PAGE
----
Chocolate babka from “Artisan Breads Every Day”


Given the contents of this blog, it might surprise you to learn that in fact we try to eat sensibly during the week and reserve our most decadent dining for the weekends. This recipe definitely falls into the category of indulgence. When I was living in New York, I discovered chocolate babka at Zabar’s, which is pretty much the Platonic ideal of bread + chocolate. Or at least my ideal. While it most definitely originates in Central Europe, I haven’t seen babka in a bakery there (the fact that there aren’t many Jewish people left to bake it being the obvious reason). We have tried a variety of similar things with different names, all good but not quite babka.

Valerian got me Peter Reinhart’s Artisan Breads Every Day for my birthday this year and I just recently got around to trying to bake a loaf of my own babka from there. It turned out better than I could have hoped, and it certainly didn’t survive the weekend. Perfect with a cup of coffee, this is a treat that is worth the calories.

Chocolate Babka
Serves 1
Chocolate babka from “Artisan Breads Every Day”
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  1. 2 Tbs instant yeast
  2. ¾ cup milk, warmed
  3. 6 Tbs/85 g melted butter
  4. 6 Tbs/85 g sugar
  5. 1 tsp vanilla extract
  6. 4 egg yolks, plus one egg for the wash
  7. 3 1/3 cups/425 g flour (all-purpose or bread flour)
  8. 1½ tsp salt
For the filling
  1. 1½ cups/255 g frozen semisweet chocolate (chips, chunks, or chopped)
  2. ¾ tsp cinnamon (more if you like)
  3. ¼ cup/57 g cold butter, cut into small pieces
For the streusel topping
  1. ¼ cup/57 g cold butter, cut into small pieces
  2. ½ cup/65 g flour
  3. ½ cup/113 g brown sugar
  4. pinch salt
  1. Make the dough: dissolve the yeast in the warm milk and set it aside for about 5 minutes.
  2. Cream the butter and sugar. Add the 4 egg yolks one at a time, mixing to incorporate each one. Add the vanilla. Continue mixing until fluffy, about 2 minutes.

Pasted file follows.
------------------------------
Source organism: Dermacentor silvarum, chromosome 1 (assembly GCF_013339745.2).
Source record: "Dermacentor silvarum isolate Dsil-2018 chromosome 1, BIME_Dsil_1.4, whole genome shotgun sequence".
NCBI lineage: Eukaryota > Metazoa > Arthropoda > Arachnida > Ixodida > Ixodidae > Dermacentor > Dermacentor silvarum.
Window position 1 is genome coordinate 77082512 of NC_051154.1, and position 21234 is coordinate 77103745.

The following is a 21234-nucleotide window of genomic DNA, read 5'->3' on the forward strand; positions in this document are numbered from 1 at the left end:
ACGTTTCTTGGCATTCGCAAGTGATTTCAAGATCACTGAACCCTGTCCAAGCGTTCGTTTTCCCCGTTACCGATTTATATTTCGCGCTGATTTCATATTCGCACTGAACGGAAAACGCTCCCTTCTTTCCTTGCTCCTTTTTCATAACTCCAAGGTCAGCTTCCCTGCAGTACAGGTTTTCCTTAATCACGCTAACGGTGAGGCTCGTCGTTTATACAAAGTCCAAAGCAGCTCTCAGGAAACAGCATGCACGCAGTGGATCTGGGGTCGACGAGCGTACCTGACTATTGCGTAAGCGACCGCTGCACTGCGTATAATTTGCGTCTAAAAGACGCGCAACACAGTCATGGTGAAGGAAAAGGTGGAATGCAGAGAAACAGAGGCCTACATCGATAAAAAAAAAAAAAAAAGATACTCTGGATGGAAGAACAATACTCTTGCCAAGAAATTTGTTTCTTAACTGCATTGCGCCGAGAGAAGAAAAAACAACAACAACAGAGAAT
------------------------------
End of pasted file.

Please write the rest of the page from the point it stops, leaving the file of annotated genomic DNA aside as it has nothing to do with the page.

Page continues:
3. Add the flour and salt, then the milk mixture. Keep mixing until you have a soft dough, then turn out the dough and knead it for 2-3 minutes until the dough is smooth and satiny. Form the dough into a ball and put it in an oiled bowl to rise for about 2½ hours. (I accidentally left mine much longer and it grew enormously but was fine.)
  4. While the dough rises, make the filling.
  5. Grind the chocolate to a powder, pulsing in a food processor or by chopping it as finely as you can. Add the cinnamon, then cut in the butter until you have a crumbly texture.
  6. Once the dough has risen, roll it out into a square about 15″x15″ (38×38 cm) on a floured surface; be careful to keep lifting the dough to ensure it doesn’t stick. Sprinkly the filling mixture evenly over the dough.
  7. Oil a 5×9″ (large) loaf pan.
  8. Roll up the dough square like a jelly roll, pinch the long seam closed and roll it to the underside of the log. Gently rock the log back and forth to lengthen it out to about 18-24″ (45-60 cm). Coil the roll up like a snail, the turn in on its side so it really looks like a snail – then smoosh it down so that it more or less fits inside the loaf pan. Cover loosely with plastic wrap.
  9. Let the dough rise at room temperature for 2-3 hours, until the babka fills the pan or has increased to about 1½ times its size. At this point you can either bake it or put it in the fridge overnight. Let it sit out at room temp for about 2 hours before baking if you do refrigerate.
  10. When you’re ready to bake, preheat the oven to 350 degrees F (180 C).
  11. Make the streusel – in a food processor or with a pastry blender (or even a fork) cut together the cold butter, flour, sugar and salt until you have small crumbs. Make an egg wash by beating together the whole egg and a tablespoon of water, brush it over the top of the babka and sprinkle the streusel over that.